An Advent sermon based on Luke 1: 68-79
First Baptist Church of Lynchburg
December 5, 2021
By Paul Dakin
May the words of my mouth and the meditations of our hearts be acceptable in Your sight, O Lord our
Strength and our Redeemer. Amen.

And you, O child, will be called the prophet of the Most High; for you will go before the Lord to prepare
his ways, to give knowledge of salvation to his people by the forgiveness of their sins. Luke 1:76-77

This morning we begin with an observation about the Advent/ Christmas season that, I’ll admit,
is a bit off the beaten path. It’s a kind of different angle to the Christmas story that really just occurred
to me only this week. I dunno… Maybe some of these thoughts would make for an interesting
conversation starter this holiday season. You know—as you are standing around the Christmas tree
sipping eggnog with your friends and family, looking for something to talk about, this might be4 of some
What we know of the Christmas story—angels, shepherds, wise men from the East, the Virgin
Birth, the star overhead, no room at the inn, “Mary, Joseph and the Babe lying in a manger”—are found
in only two of the four gospels in the New Testament. Here’s a question for you Bible scholars out there:
From which two of the four gospels do we get what we know of the Christmas story? (Answer: Matthew
and Luke)
Isn’t that interesting? Only Matthew and Luke give us any information about the birth of
Jesus. But here is something interesting thing that I want to focus our attention on this morning: Even
though only two of the gospels tell us of Jesus’ birth, all four of the gospels go into some detail
concerning the story of John the Baptist in relation to Jesus’ origins. Doesn’t that strike you as a bit
strange? What do you make of it?
In fact, the gospel of Mark actually starts out by talking about John the Baptist. The opening
verse of the gospel of Mark reads, “The beginning of the gospel about Jesus Christ, the Son of God.”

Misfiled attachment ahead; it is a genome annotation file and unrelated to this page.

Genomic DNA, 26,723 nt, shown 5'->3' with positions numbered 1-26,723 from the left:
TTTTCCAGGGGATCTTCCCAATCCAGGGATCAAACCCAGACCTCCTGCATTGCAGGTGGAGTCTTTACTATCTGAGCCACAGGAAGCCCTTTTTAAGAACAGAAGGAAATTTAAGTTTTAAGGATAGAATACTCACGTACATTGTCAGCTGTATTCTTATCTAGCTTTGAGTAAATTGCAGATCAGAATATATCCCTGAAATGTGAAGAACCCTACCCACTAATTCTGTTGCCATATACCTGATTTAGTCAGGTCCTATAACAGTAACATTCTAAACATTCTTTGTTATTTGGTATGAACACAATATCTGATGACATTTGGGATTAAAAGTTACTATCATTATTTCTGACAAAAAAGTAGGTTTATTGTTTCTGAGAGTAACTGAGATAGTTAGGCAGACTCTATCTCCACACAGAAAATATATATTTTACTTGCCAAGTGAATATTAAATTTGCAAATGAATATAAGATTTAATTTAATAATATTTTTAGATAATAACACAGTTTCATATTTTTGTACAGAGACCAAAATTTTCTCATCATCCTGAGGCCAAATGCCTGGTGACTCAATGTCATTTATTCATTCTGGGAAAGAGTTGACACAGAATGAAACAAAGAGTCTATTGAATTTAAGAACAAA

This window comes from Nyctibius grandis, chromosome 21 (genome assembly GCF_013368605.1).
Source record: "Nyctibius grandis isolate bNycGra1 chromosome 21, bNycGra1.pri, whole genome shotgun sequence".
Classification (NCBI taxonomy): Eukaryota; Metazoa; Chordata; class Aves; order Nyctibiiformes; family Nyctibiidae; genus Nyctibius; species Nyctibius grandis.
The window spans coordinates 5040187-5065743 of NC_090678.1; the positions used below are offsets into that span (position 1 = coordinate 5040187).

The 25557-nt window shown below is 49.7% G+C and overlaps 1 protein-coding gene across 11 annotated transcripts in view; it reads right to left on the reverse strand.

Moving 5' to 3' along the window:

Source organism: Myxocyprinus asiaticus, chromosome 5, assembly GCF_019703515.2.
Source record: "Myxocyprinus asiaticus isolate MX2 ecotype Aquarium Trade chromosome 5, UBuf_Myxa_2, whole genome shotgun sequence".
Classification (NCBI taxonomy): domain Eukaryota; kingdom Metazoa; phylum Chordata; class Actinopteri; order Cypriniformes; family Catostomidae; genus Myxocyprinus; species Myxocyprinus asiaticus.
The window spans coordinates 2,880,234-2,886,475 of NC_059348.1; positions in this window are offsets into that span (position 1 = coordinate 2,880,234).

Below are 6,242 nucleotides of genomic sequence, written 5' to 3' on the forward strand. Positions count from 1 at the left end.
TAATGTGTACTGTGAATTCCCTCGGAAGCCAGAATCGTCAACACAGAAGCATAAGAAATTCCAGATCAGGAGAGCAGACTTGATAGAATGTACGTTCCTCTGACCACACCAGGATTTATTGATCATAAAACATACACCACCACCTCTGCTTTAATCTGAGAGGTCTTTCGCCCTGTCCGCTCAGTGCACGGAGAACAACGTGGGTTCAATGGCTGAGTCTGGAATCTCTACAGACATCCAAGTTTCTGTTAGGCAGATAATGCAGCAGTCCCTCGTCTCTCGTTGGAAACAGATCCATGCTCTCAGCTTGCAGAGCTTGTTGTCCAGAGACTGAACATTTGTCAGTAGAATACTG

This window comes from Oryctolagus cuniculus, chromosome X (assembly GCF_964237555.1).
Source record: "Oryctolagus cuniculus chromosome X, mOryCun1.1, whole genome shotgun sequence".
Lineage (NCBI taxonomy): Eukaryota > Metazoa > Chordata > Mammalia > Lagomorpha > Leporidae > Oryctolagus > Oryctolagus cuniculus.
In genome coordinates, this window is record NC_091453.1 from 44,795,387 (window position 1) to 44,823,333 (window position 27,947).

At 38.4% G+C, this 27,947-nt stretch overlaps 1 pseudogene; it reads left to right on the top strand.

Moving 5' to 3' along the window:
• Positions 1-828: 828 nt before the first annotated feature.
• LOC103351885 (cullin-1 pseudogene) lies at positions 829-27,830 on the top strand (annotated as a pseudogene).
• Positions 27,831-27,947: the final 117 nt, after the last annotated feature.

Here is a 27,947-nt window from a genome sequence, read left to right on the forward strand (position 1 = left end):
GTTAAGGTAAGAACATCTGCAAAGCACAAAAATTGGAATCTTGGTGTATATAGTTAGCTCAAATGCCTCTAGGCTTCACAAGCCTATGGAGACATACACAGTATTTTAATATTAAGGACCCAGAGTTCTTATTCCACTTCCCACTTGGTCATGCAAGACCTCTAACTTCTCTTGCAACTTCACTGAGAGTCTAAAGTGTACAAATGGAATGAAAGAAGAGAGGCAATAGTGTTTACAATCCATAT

Now, after those opening words, that would lead you to believe that Mark would begin talking about
the circumstances surrounding Jesus’ birth, right? But he doesn’t. Not at all. Instead, in the very next
verse, the attention immediately shifts to John the Baptist. Mark 1:2-4 reads, “It is written in Isaiah the
prophet, ‘I will send my messenger ahead of you, who will prepare your way—a voice of one calling in
the desert, ‘Prepare the way of the Lord, make straight paths for him.’ And so John came, baptizing in
the desert region…”
Not much about Jesus in those verses, is there? But in those verses, and the ones to follow, we
are told a lot about John the Baptist. It is as if Mark wants us to know that, if we want to correctly learn
and understand the meaning of Jesus’ life, then we need to start with John the Baptist…
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In a similar vein, the gospel of John also says nothing about the birth of Jesus. As you may
remember, the gospel of John begins with those well-known words describing what theologians call the
doctrine of “the pre-existent Christ.” John starts off with, “In the beginning was the Word, and the Word
was with God, and the Word was God…” And then, without any mention of the birth of Jesus in
Bethlehem, verse 13 shifts to telling us about the ministry of John the Baptist. Verse 13 says, “John [the
Baptist] testifies concerning him…crying out, ‘This was he of who I said, He who comes after me has
surpassed me because he was before me…’” We do not actually meet Jesus in the gospel of John until
verse 29. And in that verse, Jesus is already about thirty years old as he appears by the banks of the
Jordan River where John was baptizing.
Doesn’t all that strike you as kind of odd? I mean, if I were to set out to write the story of Jesus’
life and ministry, I would begin by talking about his miraculous birth. That would make the most sense to
me. Wouldn’t you do the same thing? I think it begs the question: Why is it that, at the beginning of all
four gospels, so much attention is paid to the John the Baptist…sometimes to the exclusion of details
surrounding the birth of Jesus himself? If the gospels are supposed to be about Jesus, then why did they
do that? What does it mean?